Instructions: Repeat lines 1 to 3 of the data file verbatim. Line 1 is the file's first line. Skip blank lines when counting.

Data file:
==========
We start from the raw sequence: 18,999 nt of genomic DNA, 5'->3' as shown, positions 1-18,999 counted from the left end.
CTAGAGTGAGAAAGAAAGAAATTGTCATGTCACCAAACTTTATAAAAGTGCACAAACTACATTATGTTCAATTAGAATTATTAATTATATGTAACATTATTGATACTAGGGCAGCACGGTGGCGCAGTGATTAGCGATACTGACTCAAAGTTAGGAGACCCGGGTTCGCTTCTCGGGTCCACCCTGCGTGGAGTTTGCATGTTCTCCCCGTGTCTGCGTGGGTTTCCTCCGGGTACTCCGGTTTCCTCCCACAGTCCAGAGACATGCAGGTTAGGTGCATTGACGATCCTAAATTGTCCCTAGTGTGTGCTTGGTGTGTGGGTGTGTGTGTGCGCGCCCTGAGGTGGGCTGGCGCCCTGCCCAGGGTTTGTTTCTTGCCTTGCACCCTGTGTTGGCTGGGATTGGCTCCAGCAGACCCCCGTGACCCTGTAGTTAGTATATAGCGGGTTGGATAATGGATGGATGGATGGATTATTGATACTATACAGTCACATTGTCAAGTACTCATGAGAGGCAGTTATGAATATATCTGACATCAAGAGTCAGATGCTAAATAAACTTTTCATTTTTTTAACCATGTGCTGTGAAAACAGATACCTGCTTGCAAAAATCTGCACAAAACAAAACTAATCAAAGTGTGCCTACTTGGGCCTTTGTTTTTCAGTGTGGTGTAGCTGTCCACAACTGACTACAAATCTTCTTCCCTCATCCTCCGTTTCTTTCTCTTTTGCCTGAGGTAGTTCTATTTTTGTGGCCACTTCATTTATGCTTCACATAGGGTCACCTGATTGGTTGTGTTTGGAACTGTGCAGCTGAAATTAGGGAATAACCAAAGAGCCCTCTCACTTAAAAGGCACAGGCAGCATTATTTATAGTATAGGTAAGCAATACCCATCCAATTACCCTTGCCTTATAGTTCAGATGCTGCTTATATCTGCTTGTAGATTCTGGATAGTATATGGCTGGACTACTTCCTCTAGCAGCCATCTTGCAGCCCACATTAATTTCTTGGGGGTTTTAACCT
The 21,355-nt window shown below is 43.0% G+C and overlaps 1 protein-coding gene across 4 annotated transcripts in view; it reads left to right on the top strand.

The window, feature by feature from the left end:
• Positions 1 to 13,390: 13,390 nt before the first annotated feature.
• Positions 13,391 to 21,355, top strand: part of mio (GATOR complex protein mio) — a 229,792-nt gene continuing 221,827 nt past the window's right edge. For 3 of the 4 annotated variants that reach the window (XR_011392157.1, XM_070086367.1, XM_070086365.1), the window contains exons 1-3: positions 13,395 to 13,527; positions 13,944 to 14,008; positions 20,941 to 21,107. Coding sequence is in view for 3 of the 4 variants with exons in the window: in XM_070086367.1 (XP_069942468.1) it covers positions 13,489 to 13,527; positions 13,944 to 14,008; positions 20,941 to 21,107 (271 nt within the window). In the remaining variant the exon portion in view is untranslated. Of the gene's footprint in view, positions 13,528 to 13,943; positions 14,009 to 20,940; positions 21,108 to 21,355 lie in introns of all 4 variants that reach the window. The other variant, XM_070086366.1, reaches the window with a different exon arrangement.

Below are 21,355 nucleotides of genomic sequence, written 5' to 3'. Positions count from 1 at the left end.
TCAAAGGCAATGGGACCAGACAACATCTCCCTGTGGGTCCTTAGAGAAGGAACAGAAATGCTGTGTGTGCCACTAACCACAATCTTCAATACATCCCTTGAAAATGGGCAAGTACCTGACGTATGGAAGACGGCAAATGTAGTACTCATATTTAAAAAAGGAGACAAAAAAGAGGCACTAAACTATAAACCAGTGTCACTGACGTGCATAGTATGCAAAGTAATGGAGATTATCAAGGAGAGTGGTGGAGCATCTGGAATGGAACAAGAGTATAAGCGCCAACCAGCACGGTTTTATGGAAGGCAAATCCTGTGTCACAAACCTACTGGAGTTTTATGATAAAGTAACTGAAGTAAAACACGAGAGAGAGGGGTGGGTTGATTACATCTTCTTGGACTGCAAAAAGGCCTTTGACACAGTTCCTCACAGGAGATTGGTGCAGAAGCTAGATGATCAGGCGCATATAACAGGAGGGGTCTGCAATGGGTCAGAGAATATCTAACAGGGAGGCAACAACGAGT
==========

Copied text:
We start from the raw sequence: 18,999 nt of genomic DNA, 5'->3' as shown, positions 1-18,999 counted from the left end.
CTAGAGTGAGAAAGAAAGAAATTGTCATGTCACCAAACTTTATAAAAGTGCACAAACTACATTATGTTCAATTAGAATTATTAATTATATGTAACATTATTGATACTAGGGCAGCACGGTGGCGCAGTGATTAGCGATACTGACTCAAAGTTAGGAGACCCGGGTTCGCTTCTCGGGTCCACCCTGCGTGGAGTTTGCATGTTCTCCCCGTGTCTGCGTGGGTTTCCTCCGGGTACTCCGGTTTCCTCCCACAGTCCAGAGACATGCAGGTTAGGTGCATTGACGATCCTAAATTGTCCCTAGTGTGTGCTTGGTGTGTGGGTGTGTGTGTGCGCGCCCTGAGGTGGGCTGGCGCCCTGCCCAGGGTTTGTTTCTTGCCTTGCACCCTGTGTTGGCTGGGATTGGCTCCAGCAGACCCCCGTGACCCTGTAGTTAGTATATAGCGGGTTGGATAATGGATGGATGGATGGATTATTGATACTATACAGTCACATTGTCAAGTACTCATGAGAGGCAGTTATGAATATATCTGACATCAAGAGTCAGATGCTAAATAAACTTTTCATTTTTTTAACCATGTGCTGTGAAAACAGATACCTGCTTGCAAAAATCTGCACAAAACAAAACTAATCAAAGTGTGCCTACTTGGGCCTTTGTTTTTCAGTGTGGTGTAGCTGTCCACAACTGACTACAAATCTTCTTCCCTCATCCTCCGTTTCTTTCTCTTTTGCCTGAGGTAGTTCTATTTTTGTGGCCACTTCATTTATGCTTCACATAGGGTCACCTGATTGGTTGTGTTTGGAACTGTGCAGCTGAAATTAGGGAATAACCAAAGAGCCCTCTCACTTAAAAGGCACAGGCAGCATTATTTATAGTATAGGTAAGCAATACCCATCCAATTACCCTTGCCTTATAGTTCAGATGCTGCTTATATCTGCTTGTAGATTCTGGATAGTATATGGCTGGACTACTTCCTCTAGCAGCCATCTTGCAGCCCACATTAATTTCTTGGGGGTTTTAACCT
The 21,355-nt window shown below is 43.0% G+C and overlaps 1 protein-coding gene across 4 annotated transcripts in view; it reads left to right on the top strand.